Dentistry and Oral Health in Queenstown

Why is dental care important for my cat?

  • Cats are prone to a serious and very painful dental disease called ‘tooth resorption.’ This condition was previously referred to as ‘feline oral resorptive lesions’ (FORLs). Various studies have found 28-67% of cats have tooth resorption. Tooth resorption is the most common cause of tooth loss in the cat and is considered to be a painful condition.
  • Gum and teeth disease can lead to other infections such as endocarditis (heart valve infection) and kidney infections.

Why does my cat need to be sedated for a dental prophy?

Sedation is required since we can’t ask cats to “open wide.” Sedation also allows us to do a much more thorough job below the gum line, which, although unable to be seen, is where most of the real problem is located. The part of the tooth under the gum line must be cleaned, as well as the exposed portion to really help the cat long-term. Our sedatives and pain medications are chosen with your cat’s utmost safety in mind, and are dictated by age, weight, and physical condition.

Why does my cat need bloodwork before the dental procedure?

In order to minimize the risks associated with anesthesia, we require that all cats undergo some basic blood testing to identify potential problems that may complicate anesthesia or may warrant our doctors to postpone the procedure if they deem it necessary. This testing allows our veterinarians to check kidney and liver function, screen for diabetes, and evaluate for anemia. Cats over the age of 10 may require additional testing, such as a thyroid hormone level test. In addition, cats over the age of 6 undergo a blood heart test that screens for possible heart disease and heart enlargement. Our veterinarians take the results of all these tests into account and tailor a specific anesthetic protocol for your cat.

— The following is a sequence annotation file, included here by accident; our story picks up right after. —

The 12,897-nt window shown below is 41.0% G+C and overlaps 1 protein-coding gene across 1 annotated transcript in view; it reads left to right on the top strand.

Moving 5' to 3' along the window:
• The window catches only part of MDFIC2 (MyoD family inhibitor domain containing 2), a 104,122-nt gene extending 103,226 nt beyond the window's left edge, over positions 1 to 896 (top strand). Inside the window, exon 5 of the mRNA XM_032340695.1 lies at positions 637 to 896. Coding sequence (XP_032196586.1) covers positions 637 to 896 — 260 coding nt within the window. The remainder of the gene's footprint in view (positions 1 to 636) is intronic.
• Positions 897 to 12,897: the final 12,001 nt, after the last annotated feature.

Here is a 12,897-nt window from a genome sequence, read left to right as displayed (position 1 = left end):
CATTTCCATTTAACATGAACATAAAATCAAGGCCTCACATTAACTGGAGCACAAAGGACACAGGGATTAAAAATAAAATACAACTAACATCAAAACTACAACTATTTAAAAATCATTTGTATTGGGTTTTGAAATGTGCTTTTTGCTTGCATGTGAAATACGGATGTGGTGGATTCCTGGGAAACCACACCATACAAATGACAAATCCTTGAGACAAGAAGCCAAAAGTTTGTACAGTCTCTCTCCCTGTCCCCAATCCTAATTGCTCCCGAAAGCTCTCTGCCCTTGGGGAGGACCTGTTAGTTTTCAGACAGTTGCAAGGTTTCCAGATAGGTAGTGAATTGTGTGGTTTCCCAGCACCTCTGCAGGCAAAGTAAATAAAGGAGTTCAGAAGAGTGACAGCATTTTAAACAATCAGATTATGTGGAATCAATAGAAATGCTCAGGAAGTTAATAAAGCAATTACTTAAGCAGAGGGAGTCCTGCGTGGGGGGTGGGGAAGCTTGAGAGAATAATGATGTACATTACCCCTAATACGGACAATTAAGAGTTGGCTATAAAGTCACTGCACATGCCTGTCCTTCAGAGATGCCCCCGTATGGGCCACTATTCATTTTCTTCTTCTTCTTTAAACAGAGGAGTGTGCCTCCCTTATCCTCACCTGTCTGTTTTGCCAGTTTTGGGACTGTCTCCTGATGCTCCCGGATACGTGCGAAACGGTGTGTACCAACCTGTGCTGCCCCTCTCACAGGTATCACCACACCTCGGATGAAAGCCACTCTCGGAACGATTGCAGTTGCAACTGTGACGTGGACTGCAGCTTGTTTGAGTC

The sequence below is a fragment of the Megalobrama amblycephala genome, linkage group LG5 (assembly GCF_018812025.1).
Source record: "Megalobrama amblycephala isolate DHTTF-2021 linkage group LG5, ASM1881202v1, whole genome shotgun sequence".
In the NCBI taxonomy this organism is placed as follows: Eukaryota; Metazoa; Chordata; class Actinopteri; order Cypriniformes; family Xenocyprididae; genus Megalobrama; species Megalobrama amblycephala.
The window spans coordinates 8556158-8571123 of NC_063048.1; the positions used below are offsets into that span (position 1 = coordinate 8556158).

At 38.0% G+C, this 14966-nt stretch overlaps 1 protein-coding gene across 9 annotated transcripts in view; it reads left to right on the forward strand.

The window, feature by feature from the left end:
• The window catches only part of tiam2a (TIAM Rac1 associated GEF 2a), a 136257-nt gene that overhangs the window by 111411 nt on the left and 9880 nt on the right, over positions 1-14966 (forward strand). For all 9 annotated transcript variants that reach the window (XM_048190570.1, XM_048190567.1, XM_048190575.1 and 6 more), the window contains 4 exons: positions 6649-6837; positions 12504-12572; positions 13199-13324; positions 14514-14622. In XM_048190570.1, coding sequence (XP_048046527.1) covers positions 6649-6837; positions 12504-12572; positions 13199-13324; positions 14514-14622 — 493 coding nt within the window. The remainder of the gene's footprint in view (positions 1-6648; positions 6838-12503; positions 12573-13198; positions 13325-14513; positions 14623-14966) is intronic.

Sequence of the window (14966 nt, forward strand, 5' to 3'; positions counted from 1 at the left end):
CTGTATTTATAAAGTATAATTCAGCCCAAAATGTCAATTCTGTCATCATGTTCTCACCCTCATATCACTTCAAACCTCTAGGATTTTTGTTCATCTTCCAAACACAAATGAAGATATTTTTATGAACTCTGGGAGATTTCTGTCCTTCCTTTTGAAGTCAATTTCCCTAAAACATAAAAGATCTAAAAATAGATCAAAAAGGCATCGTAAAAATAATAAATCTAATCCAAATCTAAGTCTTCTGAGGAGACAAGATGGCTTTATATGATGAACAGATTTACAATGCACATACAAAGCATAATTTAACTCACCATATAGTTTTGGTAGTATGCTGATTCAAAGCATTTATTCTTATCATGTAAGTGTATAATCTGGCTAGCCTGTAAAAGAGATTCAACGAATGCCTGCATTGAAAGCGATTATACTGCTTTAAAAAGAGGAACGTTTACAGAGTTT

What does the dental procedure include?

Dentistry and Oral Health in QueenstownAll of our dental prophies include:

  • Full-mouth digital dental x-rays: Dental radiographs are one of the most important diagnostic tools we have access to. They allow the internal anatomy of the teeth, the roots, and the bone that surrounds the roots to be examined.
  • Scaling of the teeth: Removes tartar above and below the gumline using both hand instruments and ultrasonic cleaning equipment
  • Polishing: Smooths the surface of the teeth after scaling to prevent rapid plaque accumulation
  • Fluoride: Decreases teeth sensitivity, strengthens enamel, has some antibacterial effects, and decreases the rate of future plaque formation.
  • Ora-Vet: This gel is applied to the teeth after the cleaning to help seal the teeth and prevent future plaque formation and bacteria from adhering to the surface of the teeth.

Will my cat need any teeth extracted? What can I expect after my cat comes home?

Sometimes our veterinarians may have already identified a fractured tooth or teeth with resorptive lesions that require extraction at the time of the exam. Sometimes we find problems only after we have taken x-rays and probed the teeth with the cat sedated. This is a reason we can’t truly predict what to expect as far as extractions go until we are in the dental procedure. We always provide an estimate of potential costs ahead of time and try to be as accurate as possible. If extractions are necessary, a local block (similar to what our dentist does when they give us Novocaine) is performed for added pain control. Antibiotics are dispensed after the procedure to prevent infections at the extraction sites as well as additional pain medications to go home with for a couple days. A therapeutic laser treatment is always performed after extractions to help speed healing, reduce pain and inflammation, and treat infection. Your cat will go home with instructions to feed canned food for a couple weeks if extractions were performed. A dental recheck appointment with one of our nurses is included and recommended 2 weeks after the dental procedure.